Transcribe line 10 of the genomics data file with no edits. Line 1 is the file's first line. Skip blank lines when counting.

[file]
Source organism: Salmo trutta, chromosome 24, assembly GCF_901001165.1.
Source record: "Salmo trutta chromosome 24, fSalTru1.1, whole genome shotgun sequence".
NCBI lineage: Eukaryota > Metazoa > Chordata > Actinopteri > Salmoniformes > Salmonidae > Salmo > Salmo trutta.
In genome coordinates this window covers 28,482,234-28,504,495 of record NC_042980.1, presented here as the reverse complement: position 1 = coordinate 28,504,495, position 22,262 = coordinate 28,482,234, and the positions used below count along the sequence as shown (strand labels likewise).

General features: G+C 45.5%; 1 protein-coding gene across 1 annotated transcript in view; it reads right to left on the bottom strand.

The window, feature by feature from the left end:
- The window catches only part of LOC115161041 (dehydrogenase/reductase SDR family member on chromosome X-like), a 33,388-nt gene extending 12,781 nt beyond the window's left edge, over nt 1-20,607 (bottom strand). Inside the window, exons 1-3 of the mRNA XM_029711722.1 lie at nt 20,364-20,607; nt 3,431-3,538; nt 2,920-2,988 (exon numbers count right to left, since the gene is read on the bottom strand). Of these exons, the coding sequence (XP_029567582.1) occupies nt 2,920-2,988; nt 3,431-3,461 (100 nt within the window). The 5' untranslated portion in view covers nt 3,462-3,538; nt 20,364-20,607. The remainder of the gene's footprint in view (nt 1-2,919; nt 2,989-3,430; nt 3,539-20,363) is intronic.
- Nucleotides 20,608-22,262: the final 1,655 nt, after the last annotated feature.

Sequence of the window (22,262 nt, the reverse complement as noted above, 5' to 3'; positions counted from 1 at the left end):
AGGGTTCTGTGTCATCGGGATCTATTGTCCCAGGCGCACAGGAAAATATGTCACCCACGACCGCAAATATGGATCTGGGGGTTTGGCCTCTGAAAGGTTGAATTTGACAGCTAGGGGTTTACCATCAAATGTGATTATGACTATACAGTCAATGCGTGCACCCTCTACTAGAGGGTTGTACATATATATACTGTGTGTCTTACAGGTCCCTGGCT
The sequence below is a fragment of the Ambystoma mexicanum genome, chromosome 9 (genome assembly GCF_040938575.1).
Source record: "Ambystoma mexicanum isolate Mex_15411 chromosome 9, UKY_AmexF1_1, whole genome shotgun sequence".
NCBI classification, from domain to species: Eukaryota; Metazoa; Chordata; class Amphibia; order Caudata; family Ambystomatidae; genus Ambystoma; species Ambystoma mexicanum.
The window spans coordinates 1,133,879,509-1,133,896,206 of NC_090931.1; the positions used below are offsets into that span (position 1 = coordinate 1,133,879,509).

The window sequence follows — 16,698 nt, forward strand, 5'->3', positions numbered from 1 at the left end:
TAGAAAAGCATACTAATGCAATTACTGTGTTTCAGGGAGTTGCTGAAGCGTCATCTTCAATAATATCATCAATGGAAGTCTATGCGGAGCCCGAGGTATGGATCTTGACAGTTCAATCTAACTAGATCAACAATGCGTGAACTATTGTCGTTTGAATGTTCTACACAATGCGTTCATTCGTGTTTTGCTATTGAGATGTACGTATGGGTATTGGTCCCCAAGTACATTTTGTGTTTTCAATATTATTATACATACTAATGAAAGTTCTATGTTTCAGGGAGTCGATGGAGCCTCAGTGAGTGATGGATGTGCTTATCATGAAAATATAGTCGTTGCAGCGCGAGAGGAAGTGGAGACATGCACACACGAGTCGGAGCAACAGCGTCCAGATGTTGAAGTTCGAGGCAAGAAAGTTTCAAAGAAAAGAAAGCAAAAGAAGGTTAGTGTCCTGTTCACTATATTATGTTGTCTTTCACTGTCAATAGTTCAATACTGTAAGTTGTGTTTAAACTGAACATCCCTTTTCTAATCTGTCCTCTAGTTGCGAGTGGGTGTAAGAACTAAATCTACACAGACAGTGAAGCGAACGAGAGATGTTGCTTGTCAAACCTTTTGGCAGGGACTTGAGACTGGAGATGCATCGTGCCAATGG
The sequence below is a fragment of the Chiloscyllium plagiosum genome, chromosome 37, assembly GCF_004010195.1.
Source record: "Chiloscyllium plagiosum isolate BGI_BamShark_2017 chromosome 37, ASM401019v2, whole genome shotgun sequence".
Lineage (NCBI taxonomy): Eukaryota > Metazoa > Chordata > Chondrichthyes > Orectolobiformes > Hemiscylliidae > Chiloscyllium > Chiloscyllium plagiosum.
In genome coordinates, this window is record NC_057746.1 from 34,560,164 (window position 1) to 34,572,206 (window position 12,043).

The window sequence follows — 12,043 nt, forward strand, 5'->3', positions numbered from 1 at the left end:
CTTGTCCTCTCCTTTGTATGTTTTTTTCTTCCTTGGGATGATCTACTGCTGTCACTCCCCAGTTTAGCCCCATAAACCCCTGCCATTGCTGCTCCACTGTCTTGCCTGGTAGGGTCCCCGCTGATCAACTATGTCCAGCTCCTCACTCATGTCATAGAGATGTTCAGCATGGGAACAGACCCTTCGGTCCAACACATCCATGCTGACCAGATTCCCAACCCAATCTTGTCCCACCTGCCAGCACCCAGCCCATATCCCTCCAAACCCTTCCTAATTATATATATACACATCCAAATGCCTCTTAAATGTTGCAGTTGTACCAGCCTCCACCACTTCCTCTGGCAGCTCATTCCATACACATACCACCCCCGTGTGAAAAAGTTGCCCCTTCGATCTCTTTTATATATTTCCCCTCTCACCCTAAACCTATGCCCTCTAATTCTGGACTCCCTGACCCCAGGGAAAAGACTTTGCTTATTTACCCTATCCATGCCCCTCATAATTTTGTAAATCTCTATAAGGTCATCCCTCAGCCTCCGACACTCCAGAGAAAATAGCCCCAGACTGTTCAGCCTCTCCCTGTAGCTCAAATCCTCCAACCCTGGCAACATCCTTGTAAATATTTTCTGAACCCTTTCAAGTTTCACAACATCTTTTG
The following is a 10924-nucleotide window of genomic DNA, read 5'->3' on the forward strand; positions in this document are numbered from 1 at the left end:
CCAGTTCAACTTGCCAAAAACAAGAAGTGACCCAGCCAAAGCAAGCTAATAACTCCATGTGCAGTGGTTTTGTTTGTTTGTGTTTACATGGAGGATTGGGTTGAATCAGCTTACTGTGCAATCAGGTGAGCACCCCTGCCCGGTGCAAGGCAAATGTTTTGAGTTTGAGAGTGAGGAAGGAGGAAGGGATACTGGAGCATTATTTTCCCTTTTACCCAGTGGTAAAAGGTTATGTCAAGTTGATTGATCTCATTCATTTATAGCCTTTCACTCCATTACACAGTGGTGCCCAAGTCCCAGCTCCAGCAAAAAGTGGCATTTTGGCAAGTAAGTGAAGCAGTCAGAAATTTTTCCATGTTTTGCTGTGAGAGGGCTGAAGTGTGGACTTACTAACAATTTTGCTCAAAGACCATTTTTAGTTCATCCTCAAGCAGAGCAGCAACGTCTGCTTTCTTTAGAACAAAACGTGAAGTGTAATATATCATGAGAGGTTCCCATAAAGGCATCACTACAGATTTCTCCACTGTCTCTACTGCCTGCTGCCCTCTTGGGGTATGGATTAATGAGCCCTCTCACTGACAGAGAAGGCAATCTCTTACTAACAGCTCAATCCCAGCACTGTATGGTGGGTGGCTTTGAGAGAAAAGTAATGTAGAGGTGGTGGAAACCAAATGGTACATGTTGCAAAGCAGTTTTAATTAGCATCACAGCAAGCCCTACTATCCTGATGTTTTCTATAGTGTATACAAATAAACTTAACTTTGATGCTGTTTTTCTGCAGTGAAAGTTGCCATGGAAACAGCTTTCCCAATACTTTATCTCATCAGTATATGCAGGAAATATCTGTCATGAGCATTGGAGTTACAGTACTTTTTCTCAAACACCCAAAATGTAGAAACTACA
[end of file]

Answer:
AGGGTTCTGTGTCATCGGGATCTATTGTCCCAGGCGCACAGGAAAATATGTCACCCACGACCGCAAATATGGATCTGGGGGTTTGGCCTCTGAAAGGTTGAATTTGACAGCTAGGGGTTTACCATCAAATGTGATTATGACTATACAGTCAATGCGTGCACCCTCTACTAGAGGGTTGTACATATATATACTGTGTGTCTTACAGGTCCCTGGCT